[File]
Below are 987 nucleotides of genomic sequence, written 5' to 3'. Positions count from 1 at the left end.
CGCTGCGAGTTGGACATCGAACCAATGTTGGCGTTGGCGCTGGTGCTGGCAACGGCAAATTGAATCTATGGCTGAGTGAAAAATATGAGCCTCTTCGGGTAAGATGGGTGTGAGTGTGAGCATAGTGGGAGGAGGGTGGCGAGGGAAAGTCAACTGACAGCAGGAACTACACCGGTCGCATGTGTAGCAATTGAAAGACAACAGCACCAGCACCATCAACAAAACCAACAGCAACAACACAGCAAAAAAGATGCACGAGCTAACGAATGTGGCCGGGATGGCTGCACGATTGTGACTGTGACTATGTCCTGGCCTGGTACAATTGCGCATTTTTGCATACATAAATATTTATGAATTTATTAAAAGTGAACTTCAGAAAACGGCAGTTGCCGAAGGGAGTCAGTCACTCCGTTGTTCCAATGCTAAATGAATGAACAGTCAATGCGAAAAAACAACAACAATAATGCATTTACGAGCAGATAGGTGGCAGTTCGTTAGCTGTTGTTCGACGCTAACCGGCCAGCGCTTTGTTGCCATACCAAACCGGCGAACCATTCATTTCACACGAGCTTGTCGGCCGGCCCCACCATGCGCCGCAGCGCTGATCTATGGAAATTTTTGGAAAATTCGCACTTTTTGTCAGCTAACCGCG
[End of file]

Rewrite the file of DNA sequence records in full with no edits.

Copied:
Below are 987 nucleotides of genomic sequence, written 5' to 3'. Positions count from 1 at the left end.
CGCTGCGAGTTGGACATCGAACCAATGTTGGCGTTGGCGCTGGTGCTGGCAACGGCAAATTGAATCTATGGCTGAGTGAAAAATATGAGCCTCTTCGGGTAAGATGGGTGTGAGTGTGAGCATAGTGGGAGGAGGGTGGCGAGGGAAAGTCAACTGACAGCAGGAACTACACCGGTCGCATGTGTAGCAATTGAAAGACAACAGCACCAGCACCATCAACAAAACCAACAGCAACAACACAGCAAAAAAGATGCACGAGCTAACGAATGTGGCCGGGATGGCTGCACGATTGTGACTGTGACTATGTCCTGGCCTGGTACAATTGCGCATTTTTGCATACATAAATATTTATGAATTTATTAAAAGTGAACTTCAGAAAACGGCAGTTGCCGAAGGGAGTCAGTCACTCCGTTGTTCCAATGCTAAATGAATGAACAGTCAATGCGAAAAAACAACAACAATAATGCATTTACGAGCAGATAGGTGGCAGTTCGTTAGCTGTTGTTCGACGCTAACCGGCCAGCGCTTTGTTGCCATACCAAACCGGCGAACCATTCATTTCACACGAGCTTGTCGGCCGGCCCCACCATGCGCCGCAGCGCTGATCTATGGAAATTTTTGGAAAATTCGCACTTTTTGTCAGCTAACCGCG